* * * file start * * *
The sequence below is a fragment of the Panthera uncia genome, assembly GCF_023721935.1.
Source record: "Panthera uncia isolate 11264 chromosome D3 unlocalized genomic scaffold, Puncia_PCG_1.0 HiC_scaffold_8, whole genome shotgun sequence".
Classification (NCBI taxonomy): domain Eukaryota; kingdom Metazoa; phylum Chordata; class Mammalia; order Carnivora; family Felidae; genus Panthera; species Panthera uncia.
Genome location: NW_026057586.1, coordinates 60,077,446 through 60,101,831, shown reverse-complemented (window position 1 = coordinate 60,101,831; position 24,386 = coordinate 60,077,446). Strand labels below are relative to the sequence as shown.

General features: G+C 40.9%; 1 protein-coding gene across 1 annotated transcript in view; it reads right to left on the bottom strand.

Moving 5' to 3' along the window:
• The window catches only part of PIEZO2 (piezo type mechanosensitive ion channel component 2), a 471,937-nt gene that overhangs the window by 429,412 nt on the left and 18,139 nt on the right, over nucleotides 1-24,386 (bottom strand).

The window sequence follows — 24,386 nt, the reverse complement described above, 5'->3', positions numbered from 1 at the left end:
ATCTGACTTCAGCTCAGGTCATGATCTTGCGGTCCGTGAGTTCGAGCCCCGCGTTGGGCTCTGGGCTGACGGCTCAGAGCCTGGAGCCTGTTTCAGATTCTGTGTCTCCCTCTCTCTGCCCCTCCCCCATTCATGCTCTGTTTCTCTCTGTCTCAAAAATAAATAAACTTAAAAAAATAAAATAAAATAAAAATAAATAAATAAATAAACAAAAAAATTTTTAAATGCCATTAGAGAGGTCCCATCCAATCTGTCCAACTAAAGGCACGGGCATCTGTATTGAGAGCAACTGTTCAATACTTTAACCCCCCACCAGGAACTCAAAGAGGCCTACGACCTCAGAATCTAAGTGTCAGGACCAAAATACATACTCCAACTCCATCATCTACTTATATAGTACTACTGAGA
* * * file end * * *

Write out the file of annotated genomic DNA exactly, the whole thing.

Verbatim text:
The sequence below is a fragment of the Panthera uncia genome, assembly GCF_023721935.1.
Source record: "Panthera uncia isolate 11264 chromosome D3 unlocalized genomic scaffold, Puncia_PCG_1.0 HiC_scaffold_8, whole genome shotgun sequence".
Classification (NCBI taxonomy): domain Eukaryota; kingdom Metazoa; phylum Chordata; class Mammalia; order Carnivora; family Felidae; genus Panthera; species Panthera uncia.
Genome location: NW_026057586.1, coordinates 60,077,446 through 60,101,831, shown reverse-complemented (window position 1 = coordinate 60,101,831; position 24,386 = coordinate 60,077,446). Strand labels below are relative to the sequence as shown.

General features: G+C 40.9%; 1 protein-coding gene across 1 annotated transcript in view; it reads right to left on the bottom strand.

Moving 5' to 3' along the window:
• The window catches only part of PIEZO2 (piezo type mechanosensitive ion channel component 2), a 471,937-nt gene that overhangs the window by 429,412 nt on the left and 18,139 nt on the right, over nucleotides 1-24,386 (bottom strand).

The window sequence follows — 24,386 nt, the reverse complement described above, 5'->3', positions numbered from 1 at the left end:
ATCTGACTTCAGCTCAGGTCATGATCTTGCGGTCCGTGAGTTCGAGCCCCGCGTTGGGCTCTGGGCTGACGGCTCAGAGCCTGGAGCCTGTTTCAGATTCTGTGTCTCCCTCTCTCTGCCCCTCCCCCATTCATGCTCTGTTTCTCTCTGTCTCAAAAATAAATAAACTTAAAAAAATAAAATAAAATAAAAATAAATAAATAAATAAACAAAAAAATTTTTAAATGCCATTAGAGAGGTCCCATCCAATCTGTCCAACTAAAGGCACGGGCATCTGTATTGAGAGCAACTGTTCAATACTTTAACCCCCCACCAGGAACTCAAAGAGGCCTACGACCTCAGAATCTAAGTGTCAGGACCAAAATACATACTCCAACTCCATCATCTACTTATATAGTACTACTGAGA